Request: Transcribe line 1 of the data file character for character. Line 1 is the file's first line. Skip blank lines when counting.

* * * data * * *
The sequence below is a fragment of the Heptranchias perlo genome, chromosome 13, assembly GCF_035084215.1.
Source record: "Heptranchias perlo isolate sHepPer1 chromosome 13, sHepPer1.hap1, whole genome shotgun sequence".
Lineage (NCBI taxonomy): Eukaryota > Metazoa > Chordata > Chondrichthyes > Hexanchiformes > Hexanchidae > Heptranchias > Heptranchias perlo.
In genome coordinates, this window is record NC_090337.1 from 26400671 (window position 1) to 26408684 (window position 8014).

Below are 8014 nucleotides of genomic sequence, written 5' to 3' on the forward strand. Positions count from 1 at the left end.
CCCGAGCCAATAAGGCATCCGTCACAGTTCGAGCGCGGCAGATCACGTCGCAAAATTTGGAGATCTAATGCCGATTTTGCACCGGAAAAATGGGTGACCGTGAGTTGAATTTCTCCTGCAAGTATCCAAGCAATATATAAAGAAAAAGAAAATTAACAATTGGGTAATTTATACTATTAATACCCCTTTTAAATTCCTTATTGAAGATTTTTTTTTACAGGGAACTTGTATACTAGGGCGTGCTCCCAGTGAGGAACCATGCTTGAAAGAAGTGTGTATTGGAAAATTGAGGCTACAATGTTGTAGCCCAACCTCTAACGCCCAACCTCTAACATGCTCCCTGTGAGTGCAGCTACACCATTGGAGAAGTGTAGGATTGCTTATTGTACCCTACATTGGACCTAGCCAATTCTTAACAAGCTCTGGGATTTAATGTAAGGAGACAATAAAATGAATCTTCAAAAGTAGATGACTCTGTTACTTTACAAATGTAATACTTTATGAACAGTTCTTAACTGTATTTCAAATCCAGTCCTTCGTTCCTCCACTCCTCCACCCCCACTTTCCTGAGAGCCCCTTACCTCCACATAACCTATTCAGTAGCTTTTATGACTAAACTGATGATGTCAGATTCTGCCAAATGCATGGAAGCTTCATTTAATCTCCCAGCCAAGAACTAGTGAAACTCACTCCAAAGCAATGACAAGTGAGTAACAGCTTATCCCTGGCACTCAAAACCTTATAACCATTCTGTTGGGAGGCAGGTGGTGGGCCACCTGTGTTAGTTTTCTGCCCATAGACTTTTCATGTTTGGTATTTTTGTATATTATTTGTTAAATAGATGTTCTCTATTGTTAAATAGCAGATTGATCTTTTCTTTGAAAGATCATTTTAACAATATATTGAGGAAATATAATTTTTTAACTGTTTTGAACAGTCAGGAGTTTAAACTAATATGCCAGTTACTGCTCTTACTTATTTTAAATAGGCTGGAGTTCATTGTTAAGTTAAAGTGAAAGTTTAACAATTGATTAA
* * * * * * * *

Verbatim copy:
The sequence below is a fragment of the Heptranchias perlo genome, chromosome 13, assembly GCF_035084215.1.